“I keep searching for books that collect everything you want to know about a subject in one place, and keep getting disappointed. Usually the books leave out some important topic, while others go too deep in some areas and must skim lightly over the others. A Practical Guide to Red Hat® Linux® is one of those rare books that actually pulls it off. Mark G. Sobell has created a single reference for Red Hat Linux that can’t be beat! This marvelous text (with a 4-CD set of Linux Fedora Core 2 included) is well worth the price. This is as close to an ‘everything you ever needed to know’ book that I’ve seen. It’s just that good and rates 5 out of 5.”

—Ray Lodato, Slashdot contributor

 

“Mark Sobell has written a book as approachable as it is authoritative.”

—Jeffrey Bianchine, Advocate, Author, Journalist

 

“Excellent reference book, well suited for the sysadmin of a Linux cluster, or the owner of a PC contemplating installing a recent stable Linux. Don’t be put off by the daunting heft of the book. Sobell has strived to be as inclusive as possible, in trying to anticipate your system administration needs.”

—Wes Boudville, Inventor

 

A Practical Guide to Red Hat® Linux® is a brilliant book. Thank you Mark Sobell.”

—C. Pozrikidis, University of California at San Diego

 

“This book presents the best overview of the Linux operating system that I have found. . . . [It] should be very helpful and understandable no matter what the reader’s background: traditional UNIX user, new Linux devotee, or even Windows user. Each topic is presented in a clear, complete fashion, and very few assumptions are made about what the reader knows. . . . The book is extremely useful as a reference, as it contains a 70-page glossary of terms and is very well indexed. It is organized in such a way that the reader can focus on simple tasks without having to wade through more advanced topics until they are ready.”

—Cam Marshall, Marshall Information Service LLC, Member of Front Range UNIX Users Group [FRUUG], Boulder, Colorado

 

“Conclusively, this is THE book to get if you are a new Linux user and you just got into the RH/Fedora world. There’s no other book that discusses so many different topics and in such depth.”

—Eugenia Loli-Queru, Editor in Chief, OSNews.com

About the Author

Mark G. Sobell is President of Sobell Associates Inc., a consulting firm that special­izes in UNIX/Linux training, support, and custom software development. He has more than twenty-five years of experience working with UNIX and Linux systems and is the author of many best-selling books, including A Practical Guide to Fedora™ and Red Hat® Enterprise Linux®, Fourth Edition; A Practical Guide to Ubuntu Linux®, Second Edition; and A Practical Guide to UNIX®for Mac OS® X Users (coauthored with Peter Seebach), all from Prentice Hall; and A Practical Guide to the UNIX System from Addison-Wesley.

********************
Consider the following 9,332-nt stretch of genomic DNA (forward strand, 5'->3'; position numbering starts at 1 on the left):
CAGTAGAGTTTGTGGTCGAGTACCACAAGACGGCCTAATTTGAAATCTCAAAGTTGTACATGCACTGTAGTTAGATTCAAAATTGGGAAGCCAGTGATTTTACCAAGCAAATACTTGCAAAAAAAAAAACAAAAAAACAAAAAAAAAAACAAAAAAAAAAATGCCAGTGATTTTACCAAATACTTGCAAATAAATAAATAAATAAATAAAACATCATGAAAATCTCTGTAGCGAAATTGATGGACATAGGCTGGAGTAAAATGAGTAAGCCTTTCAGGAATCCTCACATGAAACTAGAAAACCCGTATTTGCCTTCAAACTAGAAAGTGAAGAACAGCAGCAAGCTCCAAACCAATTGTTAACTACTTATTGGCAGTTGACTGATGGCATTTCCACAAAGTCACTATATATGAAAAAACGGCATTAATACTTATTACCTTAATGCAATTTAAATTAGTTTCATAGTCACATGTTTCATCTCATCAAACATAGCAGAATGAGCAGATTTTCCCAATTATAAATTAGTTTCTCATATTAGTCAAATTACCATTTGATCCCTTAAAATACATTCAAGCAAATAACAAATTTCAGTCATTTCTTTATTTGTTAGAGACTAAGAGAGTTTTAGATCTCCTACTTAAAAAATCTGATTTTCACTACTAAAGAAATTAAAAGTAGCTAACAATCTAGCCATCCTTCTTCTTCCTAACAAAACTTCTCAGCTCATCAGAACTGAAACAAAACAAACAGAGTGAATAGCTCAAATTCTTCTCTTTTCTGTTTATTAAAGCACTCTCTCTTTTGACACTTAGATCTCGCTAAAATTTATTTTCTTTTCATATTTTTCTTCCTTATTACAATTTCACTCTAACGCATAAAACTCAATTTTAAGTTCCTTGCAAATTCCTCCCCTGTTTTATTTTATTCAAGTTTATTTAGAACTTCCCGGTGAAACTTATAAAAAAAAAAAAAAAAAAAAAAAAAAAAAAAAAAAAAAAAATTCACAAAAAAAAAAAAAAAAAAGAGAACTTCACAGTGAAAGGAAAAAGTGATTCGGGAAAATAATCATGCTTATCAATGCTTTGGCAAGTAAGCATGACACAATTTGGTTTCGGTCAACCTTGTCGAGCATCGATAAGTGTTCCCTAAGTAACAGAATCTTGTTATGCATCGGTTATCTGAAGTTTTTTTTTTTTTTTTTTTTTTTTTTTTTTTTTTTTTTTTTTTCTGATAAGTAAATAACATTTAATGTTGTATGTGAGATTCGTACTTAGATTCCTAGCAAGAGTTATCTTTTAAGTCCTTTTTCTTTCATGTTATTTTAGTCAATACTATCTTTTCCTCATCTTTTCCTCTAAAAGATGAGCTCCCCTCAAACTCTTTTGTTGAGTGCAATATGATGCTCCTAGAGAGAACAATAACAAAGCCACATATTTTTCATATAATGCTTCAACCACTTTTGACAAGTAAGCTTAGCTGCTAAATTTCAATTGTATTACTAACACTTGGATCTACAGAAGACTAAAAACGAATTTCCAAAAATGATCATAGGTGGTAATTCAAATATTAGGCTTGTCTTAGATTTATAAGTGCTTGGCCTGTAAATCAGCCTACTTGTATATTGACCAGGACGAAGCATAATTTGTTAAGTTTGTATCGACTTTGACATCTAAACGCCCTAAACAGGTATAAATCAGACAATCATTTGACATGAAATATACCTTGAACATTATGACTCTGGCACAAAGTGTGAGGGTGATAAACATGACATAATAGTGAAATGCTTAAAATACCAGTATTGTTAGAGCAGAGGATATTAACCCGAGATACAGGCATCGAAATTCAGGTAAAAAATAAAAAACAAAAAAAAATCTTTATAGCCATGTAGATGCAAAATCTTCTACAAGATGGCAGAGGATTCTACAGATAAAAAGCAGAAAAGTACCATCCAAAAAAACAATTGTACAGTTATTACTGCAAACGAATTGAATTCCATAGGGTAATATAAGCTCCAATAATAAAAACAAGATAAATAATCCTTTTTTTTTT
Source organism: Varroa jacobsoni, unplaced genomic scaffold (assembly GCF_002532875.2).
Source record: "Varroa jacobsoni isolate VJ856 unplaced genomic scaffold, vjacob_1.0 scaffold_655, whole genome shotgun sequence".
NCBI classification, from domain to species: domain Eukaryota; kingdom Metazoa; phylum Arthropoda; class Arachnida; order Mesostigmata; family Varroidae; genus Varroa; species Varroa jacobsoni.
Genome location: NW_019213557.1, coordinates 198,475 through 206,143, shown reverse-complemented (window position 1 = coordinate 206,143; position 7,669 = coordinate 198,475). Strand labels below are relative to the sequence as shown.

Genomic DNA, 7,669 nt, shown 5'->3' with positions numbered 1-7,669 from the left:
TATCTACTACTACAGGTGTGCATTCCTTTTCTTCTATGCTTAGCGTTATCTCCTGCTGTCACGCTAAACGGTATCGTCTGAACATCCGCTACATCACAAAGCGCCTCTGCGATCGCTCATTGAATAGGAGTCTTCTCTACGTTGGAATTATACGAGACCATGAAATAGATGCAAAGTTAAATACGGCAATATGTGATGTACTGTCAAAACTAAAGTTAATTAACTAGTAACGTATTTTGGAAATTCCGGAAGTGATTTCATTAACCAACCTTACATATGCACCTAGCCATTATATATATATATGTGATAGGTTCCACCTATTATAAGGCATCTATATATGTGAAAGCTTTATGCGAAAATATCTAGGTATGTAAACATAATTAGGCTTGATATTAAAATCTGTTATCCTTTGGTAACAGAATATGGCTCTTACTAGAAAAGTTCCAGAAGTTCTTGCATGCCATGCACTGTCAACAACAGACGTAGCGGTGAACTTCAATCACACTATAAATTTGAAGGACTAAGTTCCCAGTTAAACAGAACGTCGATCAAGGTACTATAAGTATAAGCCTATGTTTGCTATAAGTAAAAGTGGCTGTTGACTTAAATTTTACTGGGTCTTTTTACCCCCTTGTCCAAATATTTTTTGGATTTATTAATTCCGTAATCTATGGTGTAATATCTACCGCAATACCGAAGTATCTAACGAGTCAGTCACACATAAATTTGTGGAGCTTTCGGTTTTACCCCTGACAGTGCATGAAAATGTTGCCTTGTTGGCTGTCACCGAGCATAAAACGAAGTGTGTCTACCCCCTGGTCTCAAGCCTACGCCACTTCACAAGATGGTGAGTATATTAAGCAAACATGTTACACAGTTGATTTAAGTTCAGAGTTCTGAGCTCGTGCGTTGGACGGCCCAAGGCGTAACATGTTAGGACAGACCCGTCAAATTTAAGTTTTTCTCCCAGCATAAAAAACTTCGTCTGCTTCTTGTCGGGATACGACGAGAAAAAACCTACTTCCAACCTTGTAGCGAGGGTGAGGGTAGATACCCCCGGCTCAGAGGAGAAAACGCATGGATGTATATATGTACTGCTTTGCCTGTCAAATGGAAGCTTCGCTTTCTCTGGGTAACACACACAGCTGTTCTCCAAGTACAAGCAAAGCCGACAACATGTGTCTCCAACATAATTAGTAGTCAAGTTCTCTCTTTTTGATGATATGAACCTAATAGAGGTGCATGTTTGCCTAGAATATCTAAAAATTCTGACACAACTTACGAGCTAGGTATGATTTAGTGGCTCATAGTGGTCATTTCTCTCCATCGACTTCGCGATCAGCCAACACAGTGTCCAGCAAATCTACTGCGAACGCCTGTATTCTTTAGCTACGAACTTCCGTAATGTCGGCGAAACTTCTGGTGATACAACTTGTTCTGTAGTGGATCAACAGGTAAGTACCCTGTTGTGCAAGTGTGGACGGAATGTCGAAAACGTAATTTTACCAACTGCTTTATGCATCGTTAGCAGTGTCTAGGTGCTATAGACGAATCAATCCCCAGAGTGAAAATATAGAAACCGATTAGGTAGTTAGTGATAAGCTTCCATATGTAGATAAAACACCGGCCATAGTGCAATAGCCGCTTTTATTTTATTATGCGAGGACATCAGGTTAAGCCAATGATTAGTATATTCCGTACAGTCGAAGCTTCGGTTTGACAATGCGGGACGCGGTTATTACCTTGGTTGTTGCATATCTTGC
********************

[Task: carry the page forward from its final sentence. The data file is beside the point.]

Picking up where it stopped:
Product Details

  • File Size: 21881 KB
  • Print Length: 1080 pages
  • Simultaneous Device Usage: Up to 5 simultaneous devices, per publisher limits
  • Publisher: Prentice Hall; 2 edition (November 19, 2009)
  • Sold by: Amazon Digital Services, Inc.
  • Language: English
  • ASIN: B002ZM6KDM
  • Text-to-Speech: Enabled
  • X-Ray:
  • Word Wise: Not Enabled
  • Lending: Not Enabled
  • Amazon Best Sellers Rank: #501,159 Paid in Kindle Store (See Top 100 Paid in Kindle Store)
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Customer Reviews

Most Helpful Customer Reviews
10 of 10 people found the following review helpful
4.0 out of 5 stars So-so as a tutorial, pretty good as a reference June 5, 2011
Format:Paperback|Verified Purchase
Mark Sobell's "A Practical Guide to Linux Commands, Editors, and Shell Programming, Second Edition" follows a number of other "Practical Guides" that Sobell has authored on different flavors of Unix and Linux. Its title is quite descriptive, as it does not contain any material on GUIs, networking, printing, and so on.

The Good: this is basically two books for the price of one. The 300-page reference section toward the end of the book is very good: it contains tables of command arguments in a visually pleasing layout, specific notes, and on top of that it also includes exactly what the man pages sorely lack: detailed examples! Thus, the command reference in Part V alone is worth buying the book for. Sobell covers 100 utilities, ranging from one-page pointers (e.g. cal, renice, strings, wc) to mini-tutorials (e.g. find, grep, make, pax, sort). The early part of the book is 600 pages long and is intended to be both a tutorial and a reference. Sobell is explicitly trying to be novice-friendly: he has included chapter summaries, exercises (with answers to even-numbered exercises provided on his website), a glossary in an appendix, as well as numerous tables summarizing lessons learned (or about to be introduced). Such tables are scattered throughout the text and in the case of a few chapters (notably the ones on vim and emacs) they are also repeated in the form of very useful chapter summaries. Sobell is very good both at cross-referencing material and at collecting all the relevant information in one place. The first 5 chapters deal with the basics of interactive shell usage and are pedagogically sound, probably more so than the chapters that follow. After that, the author covers two different text editors and two different shells.
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22 of 27 people found the following review helpful
2.0 out of 5 stars Beyond frustrating May 7, 2010
Format:Paperback|Verified Purchase